The term day refers to a time during which an event took place or will take place. The pronoun his is used for Jacob, who stands for the nation of Judah (v. 10). The verse tells us that Edom refused to help Judah during a troubled time in his life when outsiders broke the gate that protected him and carried off his wealth.

In the ancient world, the locking system on gates and doors usually included a bar made of wood or metal that slid into openings in posts. This bar would keep the gate closed to prevent someone from entering to hurt others. To ensure the gate was secure, people sometimes used brackets made of “bronze or iron,” making it much harder to break through (Deuteronomy 33:25). However, Judah’s invaders persisted until they broke the gate bar. Having entered the country of Judah, the outsiders gained access to the country’s wealth. So, they cast lots for Jerusalem, the capital city of Judah.

Casting lots was like drawing straws or throwing dice. It was a chance throw to make a selection. In biblical times, people who cast lots believed the result reflected the divine will. In the Old Testament, the Israelites used this practice in a variety of circumstances, including (1) the allocation of the tribal inheritance in the land of Canaan (Numbers 26:55-56), (2) the order of the priests and their duties (1 Chronicles 24:5-19; Nehemiah 10:34), and (3) the determination of guilt  (Joshua 7:14-18; Proverbs 18:18). In our passage, Judah’s foes used the casting of lots to decide who would get to possess the captives of Judah.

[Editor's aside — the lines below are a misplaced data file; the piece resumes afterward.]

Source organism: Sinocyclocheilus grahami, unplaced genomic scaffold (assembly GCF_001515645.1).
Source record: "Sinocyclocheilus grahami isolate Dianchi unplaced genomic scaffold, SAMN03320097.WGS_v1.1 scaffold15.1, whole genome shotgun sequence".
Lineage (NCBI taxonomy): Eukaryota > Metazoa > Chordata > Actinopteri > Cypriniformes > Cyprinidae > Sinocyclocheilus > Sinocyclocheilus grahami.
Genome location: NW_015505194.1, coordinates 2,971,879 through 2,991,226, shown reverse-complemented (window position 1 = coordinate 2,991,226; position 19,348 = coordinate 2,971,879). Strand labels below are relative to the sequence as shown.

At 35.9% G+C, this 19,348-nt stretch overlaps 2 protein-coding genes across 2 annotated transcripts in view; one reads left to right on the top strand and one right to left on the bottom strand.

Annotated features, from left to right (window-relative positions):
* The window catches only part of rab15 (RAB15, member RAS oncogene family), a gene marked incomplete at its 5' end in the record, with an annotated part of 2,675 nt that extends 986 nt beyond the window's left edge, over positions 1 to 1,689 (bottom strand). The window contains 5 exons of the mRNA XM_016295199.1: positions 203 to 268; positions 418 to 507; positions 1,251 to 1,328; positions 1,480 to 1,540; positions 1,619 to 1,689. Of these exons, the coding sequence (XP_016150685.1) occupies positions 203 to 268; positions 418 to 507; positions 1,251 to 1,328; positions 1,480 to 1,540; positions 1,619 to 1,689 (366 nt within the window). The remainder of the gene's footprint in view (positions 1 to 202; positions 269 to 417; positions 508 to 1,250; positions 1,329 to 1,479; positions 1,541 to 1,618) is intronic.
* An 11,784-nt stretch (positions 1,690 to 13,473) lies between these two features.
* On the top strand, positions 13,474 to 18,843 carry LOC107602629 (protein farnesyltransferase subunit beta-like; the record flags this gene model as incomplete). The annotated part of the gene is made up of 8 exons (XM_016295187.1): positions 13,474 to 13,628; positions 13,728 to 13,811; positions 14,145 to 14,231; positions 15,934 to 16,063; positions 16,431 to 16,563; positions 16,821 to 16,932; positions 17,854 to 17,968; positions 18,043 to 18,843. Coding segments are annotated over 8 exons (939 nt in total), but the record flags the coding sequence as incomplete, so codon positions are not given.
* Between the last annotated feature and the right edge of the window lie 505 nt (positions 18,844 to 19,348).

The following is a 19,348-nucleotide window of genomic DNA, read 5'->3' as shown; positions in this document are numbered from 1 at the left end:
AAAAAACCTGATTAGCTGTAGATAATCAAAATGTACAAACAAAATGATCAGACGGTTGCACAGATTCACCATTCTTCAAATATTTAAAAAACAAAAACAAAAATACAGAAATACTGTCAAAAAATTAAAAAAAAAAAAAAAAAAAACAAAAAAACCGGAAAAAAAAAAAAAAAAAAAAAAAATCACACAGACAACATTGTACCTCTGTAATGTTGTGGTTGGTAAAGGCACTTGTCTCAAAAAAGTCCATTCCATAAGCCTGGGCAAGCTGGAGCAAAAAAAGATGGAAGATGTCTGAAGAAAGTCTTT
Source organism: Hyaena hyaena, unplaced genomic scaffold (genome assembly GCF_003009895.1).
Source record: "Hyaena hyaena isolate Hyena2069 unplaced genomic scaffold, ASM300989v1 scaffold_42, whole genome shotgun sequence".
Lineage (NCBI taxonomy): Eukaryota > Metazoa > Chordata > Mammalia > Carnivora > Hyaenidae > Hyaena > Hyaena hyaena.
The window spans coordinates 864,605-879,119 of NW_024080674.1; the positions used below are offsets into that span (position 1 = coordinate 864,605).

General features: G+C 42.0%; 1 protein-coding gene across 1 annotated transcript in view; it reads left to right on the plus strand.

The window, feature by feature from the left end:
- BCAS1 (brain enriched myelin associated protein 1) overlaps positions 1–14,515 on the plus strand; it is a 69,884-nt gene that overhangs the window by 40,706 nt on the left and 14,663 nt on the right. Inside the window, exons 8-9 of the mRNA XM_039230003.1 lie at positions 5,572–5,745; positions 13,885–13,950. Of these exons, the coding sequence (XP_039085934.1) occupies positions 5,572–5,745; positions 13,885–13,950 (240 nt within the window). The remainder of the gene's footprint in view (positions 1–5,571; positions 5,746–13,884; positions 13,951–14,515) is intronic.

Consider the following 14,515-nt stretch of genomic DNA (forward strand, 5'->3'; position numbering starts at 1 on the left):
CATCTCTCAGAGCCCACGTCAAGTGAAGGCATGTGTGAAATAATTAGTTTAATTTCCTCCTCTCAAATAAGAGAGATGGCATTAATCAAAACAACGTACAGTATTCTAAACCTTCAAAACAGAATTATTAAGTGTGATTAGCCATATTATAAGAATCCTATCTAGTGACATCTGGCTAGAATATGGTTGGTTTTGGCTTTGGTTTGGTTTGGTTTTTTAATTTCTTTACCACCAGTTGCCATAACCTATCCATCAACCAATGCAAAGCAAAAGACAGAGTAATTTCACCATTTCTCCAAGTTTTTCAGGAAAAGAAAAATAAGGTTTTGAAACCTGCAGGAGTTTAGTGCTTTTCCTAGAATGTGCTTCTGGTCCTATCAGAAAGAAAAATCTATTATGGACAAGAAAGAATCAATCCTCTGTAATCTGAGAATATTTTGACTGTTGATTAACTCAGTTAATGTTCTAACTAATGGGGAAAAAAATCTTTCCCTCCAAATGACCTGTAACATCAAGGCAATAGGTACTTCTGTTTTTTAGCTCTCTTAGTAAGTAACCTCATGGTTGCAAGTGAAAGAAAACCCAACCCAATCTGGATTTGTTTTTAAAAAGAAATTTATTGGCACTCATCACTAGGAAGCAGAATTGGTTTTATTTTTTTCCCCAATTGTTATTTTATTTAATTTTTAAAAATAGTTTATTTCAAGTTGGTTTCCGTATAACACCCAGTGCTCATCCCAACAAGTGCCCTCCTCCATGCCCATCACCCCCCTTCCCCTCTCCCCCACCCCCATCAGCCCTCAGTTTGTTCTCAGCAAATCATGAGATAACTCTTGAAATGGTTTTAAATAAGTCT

All this happened before Edom’s eyes. Rather than providing help to Judah, Edom watched while strangers pillaged Judah. She remained passive when foreigners cast lots for Jerusalem to divide the spoil (Joel 3:3). Edom’s passivity at Judah’s misfortune makes her like one of the invaders themselves. As the LORD stated, You too were as one of them. This statement is appropriate because refusing to help is abetting the violence.

The following verses consist of a series of eight negative commands, each of which begins with the phrase “Do not.” These prohibitions suggest that Edom went beyond watching Judah’s defeat to mocking and opposing her. Therefore, the LORD issued these negative commands to chastise Edom for her adverse attitudes toward her brother Judah.